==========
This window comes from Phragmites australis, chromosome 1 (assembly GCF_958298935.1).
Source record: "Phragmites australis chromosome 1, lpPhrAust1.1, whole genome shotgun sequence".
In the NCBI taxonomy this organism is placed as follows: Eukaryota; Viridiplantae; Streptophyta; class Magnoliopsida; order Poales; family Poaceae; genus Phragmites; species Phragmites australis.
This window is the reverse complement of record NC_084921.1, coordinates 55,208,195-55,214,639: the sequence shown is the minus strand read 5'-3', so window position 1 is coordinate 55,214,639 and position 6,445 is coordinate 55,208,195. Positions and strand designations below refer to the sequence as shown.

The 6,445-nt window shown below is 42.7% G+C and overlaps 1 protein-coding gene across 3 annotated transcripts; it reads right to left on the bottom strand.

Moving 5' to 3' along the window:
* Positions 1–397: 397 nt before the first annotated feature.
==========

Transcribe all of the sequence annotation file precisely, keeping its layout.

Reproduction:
This window comes from Phragmites australis, chromosome 1 (assembly GCF_958298935.1).
Source record: "Phragmites australis chromosome 1, lpPhrAust1.1, whole genome shotgun sequence".
In the NCBI taxonomy this organism is placed as follows: Eukaryota; Viridiplantae; Streptophyta; class Magnoliopsida; order Poales; family Poaceae; genus Phragmites; species Phragmites australis.
This window is the reverse complement of record NC_084921.1, coordinates 55,208,195-55,214,639: the sequence shown is the minus strand read 5'-3', so window position 1 is coordinate 55,214,639 and position 6,445 is coordinate 55,208,195. Positions and strand designations below refer to the sequence as shown.

The 6,445-nt window shown below is 42.7% G+C and overlaps 1 protein-coding gene across 3 annotated transcripts; it reads right to left on the bottom strand.

Moving 5' to 3' along the window:
* Positions 1–397: 397 nt before the first annotated feature.